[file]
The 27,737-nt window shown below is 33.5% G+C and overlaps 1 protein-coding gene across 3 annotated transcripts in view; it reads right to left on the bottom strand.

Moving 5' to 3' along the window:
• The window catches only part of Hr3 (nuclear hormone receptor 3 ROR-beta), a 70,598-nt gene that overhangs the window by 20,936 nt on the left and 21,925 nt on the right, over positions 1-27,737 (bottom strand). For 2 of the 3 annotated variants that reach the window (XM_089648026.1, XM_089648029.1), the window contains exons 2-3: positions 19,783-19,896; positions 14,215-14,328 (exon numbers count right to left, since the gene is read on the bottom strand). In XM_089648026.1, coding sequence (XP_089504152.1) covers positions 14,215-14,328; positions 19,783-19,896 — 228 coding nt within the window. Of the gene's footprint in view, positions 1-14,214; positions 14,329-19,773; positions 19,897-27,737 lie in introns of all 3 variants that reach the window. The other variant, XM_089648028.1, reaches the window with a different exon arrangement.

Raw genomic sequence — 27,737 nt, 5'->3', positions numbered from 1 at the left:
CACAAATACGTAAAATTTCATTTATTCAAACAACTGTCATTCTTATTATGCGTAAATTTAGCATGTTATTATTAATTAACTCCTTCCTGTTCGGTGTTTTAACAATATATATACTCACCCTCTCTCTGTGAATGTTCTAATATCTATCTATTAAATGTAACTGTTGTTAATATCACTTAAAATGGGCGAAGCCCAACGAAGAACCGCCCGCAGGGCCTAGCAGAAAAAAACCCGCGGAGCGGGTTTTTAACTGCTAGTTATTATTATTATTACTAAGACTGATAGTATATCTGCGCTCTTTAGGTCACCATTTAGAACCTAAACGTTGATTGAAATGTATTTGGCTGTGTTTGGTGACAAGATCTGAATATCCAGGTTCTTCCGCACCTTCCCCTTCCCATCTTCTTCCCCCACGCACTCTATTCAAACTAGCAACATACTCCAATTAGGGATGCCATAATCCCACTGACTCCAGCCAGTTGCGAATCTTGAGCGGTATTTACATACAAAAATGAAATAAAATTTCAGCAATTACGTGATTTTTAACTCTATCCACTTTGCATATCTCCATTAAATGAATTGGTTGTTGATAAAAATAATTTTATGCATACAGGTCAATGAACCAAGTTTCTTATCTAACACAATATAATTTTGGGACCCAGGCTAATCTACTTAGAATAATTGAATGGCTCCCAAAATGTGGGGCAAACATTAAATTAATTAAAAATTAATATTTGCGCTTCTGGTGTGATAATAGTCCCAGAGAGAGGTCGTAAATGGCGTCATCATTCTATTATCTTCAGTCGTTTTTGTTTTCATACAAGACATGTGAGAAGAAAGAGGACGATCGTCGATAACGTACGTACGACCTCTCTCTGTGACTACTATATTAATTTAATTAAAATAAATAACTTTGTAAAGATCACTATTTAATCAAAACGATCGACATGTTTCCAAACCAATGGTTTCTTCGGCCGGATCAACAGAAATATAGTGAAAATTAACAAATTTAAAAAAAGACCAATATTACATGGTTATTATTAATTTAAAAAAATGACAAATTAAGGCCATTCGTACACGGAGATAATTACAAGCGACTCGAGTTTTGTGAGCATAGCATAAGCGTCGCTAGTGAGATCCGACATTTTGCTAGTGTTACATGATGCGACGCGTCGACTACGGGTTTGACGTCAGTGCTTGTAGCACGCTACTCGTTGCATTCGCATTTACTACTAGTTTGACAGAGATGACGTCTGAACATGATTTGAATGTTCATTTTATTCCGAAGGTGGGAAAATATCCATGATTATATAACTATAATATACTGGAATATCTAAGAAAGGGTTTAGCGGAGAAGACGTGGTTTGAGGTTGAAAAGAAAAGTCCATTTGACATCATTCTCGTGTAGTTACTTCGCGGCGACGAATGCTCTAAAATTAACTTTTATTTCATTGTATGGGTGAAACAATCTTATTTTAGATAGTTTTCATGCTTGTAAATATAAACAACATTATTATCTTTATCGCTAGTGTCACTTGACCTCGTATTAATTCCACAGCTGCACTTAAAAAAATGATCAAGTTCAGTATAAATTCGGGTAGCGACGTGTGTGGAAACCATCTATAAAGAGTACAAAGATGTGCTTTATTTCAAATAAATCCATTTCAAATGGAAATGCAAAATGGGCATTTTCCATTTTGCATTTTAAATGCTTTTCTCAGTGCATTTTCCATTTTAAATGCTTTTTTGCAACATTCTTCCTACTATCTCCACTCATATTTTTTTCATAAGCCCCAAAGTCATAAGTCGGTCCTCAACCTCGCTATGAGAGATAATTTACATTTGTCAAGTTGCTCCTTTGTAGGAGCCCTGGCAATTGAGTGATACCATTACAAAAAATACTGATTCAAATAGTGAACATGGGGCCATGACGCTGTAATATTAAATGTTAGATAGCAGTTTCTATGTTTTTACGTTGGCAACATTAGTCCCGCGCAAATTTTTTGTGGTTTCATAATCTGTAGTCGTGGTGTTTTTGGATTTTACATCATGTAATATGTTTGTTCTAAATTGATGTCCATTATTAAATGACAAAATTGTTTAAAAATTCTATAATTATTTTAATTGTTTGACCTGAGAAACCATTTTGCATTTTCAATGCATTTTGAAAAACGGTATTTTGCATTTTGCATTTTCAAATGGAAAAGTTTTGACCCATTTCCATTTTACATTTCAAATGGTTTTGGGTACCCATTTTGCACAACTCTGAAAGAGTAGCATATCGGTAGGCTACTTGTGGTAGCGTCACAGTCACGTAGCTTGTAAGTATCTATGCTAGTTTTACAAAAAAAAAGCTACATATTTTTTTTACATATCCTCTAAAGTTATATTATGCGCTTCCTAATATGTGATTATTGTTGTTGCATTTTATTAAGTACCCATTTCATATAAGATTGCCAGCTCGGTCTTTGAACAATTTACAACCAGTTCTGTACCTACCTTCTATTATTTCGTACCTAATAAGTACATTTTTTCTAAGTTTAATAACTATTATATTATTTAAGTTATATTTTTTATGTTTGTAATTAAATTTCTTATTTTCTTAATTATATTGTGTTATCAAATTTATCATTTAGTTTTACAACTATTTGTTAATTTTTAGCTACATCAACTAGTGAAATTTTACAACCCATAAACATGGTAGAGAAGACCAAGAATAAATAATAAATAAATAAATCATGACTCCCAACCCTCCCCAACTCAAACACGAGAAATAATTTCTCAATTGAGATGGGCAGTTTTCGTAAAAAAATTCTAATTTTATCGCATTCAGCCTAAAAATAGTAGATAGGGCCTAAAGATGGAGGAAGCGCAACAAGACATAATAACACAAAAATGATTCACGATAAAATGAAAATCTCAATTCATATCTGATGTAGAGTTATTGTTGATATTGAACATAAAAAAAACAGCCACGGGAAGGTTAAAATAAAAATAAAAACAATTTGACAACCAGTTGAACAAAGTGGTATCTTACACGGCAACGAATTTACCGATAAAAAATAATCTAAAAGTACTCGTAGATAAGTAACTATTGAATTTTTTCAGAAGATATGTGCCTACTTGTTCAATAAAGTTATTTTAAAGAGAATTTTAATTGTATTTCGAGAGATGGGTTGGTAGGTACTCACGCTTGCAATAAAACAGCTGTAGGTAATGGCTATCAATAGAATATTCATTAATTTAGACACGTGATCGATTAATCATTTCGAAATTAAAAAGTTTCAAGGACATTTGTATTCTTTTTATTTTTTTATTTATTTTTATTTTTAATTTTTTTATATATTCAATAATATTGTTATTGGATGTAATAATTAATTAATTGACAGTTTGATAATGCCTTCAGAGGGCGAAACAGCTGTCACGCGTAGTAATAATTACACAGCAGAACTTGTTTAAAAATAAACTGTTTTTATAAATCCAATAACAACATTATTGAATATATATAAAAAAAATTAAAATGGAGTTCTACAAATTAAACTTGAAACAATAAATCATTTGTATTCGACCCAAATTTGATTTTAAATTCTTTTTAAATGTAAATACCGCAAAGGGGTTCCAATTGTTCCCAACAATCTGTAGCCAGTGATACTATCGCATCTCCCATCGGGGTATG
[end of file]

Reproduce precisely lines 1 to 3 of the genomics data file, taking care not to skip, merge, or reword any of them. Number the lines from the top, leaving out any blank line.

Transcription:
The 27,737-nt window shown below is 33.5% G+C and overlaps 1 protein-coding gene across 3 annotated transcripts in view; it reads right to left on the bottom strand.

Moving 5' to 3' along the window:
• The window catches only part of Hr3 (nuclear hormone receptor 3 ROR-beta), a 70,598-nt gene that overhangs the window by 20,936 nt on the left and 21,925 nt on the right, over positions 1-27,737 (bottom strand). For 2 of the 3 annotated variants that reach the window (XM_089648026.1, XM_089648029.1), the window contains exons 2-3: positions 19,783-19,896; positions 14,215-14,328 (exon numbers count right to left, since the gene is read on the bottom strand). In XM_089648026.1, coding sequence (XP_089504152.1) covers positions 14,215-14,328; positions 19,783-19,896 — 228 coding nt within the window. Of the gene's footprint in view, positions 1-14,214; positions 14,329-19,773; positions 19,897-27,737 lie in introns of all 3 variants that reach the window. The other variant, XM_089648028.1, reaches the window with a different exon arrangement.